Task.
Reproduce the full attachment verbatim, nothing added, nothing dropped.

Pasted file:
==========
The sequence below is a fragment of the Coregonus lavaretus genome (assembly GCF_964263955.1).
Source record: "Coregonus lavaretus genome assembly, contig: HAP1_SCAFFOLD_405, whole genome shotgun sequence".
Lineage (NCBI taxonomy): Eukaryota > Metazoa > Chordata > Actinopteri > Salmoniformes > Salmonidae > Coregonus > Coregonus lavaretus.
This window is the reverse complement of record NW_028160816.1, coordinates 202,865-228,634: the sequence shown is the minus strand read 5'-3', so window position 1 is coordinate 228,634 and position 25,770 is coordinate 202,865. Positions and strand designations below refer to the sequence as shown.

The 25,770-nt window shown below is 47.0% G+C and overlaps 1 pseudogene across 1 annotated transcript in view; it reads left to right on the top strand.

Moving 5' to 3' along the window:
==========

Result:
The sequence below is a fragment of the Coregonus lavaretus genome (assembly GCF_964263955.1).
Source record: "Coregonus lavaretus genome assembly, contig: HAP1_SCAFFOLD_405, whole genome shotgun sequence".
Lineage (NCBI taxonomy): Eukaryota > Metazoa > Chordata > Actinopteri > Salmoniformes > Salmonidae > Coregonus > Coregonus lavaretus.
This window is the reverse complement of record NW_028160816.1, coordinates 202,865-228,634: the sequence shown is the minus strand read 5'-3', so window position 1 is coordinate 228,634 and position 25,770 is coordinate 202,865. Positions and strand designations below refer to the sequence as shown.

The 25,770-nt window shown below is 47.0% G+C and overlaps 1 pseudogene across 1 annotated transcript in view; it reads left to right on the top strand.

Moving 5' to 3' along the window: